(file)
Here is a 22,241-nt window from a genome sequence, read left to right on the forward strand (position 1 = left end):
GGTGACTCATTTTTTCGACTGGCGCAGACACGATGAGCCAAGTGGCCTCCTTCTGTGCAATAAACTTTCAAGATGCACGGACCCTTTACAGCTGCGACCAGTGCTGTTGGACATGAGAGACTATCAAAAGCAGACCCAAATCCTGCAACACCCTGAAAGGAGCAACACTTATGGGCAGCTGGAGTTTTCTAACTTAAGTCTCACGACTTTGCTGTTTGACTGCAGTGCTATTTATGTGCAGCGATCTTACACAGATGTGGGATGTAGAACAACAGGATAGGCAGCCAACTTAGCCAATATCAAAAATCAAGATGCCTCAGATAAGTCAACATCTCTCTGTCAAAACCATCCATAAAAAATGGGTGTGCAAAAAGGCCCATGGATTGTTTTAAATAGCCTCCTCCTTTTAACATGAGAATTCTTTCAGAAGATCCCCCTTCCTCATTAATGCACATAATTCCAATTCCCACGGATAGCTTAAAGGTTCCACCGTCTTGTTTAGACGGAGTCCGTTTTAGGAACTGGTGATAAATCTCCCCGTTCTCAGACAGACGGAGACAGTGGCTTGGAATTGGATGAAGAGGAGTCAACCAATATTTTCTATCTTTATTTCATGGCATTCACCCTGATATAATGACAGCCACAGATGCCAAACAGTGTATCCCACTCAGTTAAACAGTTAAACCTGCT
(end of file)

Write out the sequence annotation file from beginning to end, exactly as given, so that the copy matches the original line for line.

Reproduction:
Here is a 22,241-nt window from a genome sequence, read left to right on the forward strand (position 1 = left end):
GGTGACTCATTTTTTCGACTGGCGCAGACACGATGAGCCAAGTGGCCTCCTTCTGTGCAATAAACTTTCAAGATGCACGGACCCTTTACAGCTGCGACCAGTGCTGTTGGACATGAGAGACTATCAAAAGCAGACCCAAATCCTGCAACACCCTGAAAGGAGCAACACTTATGGGCAGCTGGAGTTTTCTAACTTAAGTCTCACGACTTTGCTGTTTGACTGCAGTGCTATTTATGTGCAGCGATCTTACACAGATGTGGGATGTAGAACAACAGGATAGGCAGCCAACTTAGCCAATATCAAAAATCAAGATGCCTCAGATAAGTCAACATCTCTCTGTCAAAACCATCCATAAAAAATGGGTGTGCAAAAAGGCCCATGGATTGTTTTAAATAGCCTCCTCCTTTTAACATGAGAATTCTTTCAGAAGATCCCCCTTCCTCATTAATGCACATAATTCCAATTCCCACGGATAGCTTAAAGGTTCCACCGTCTTGTTTAGACGGAGTCCGTTTTAGGAACTGGTGATAAATCTCCCCGTTCTCAGACAGACGGAGACAGTGGCTTGGAATTGGATGAAGAGGAGTCAACCAATATTTTCTATCTTTATTTCATGGCATTCACCCTGATATAATGACAGCCACAGATGCCAAACAGTGTATCCCACTCAGTTAAACAGTTAAACCTGCT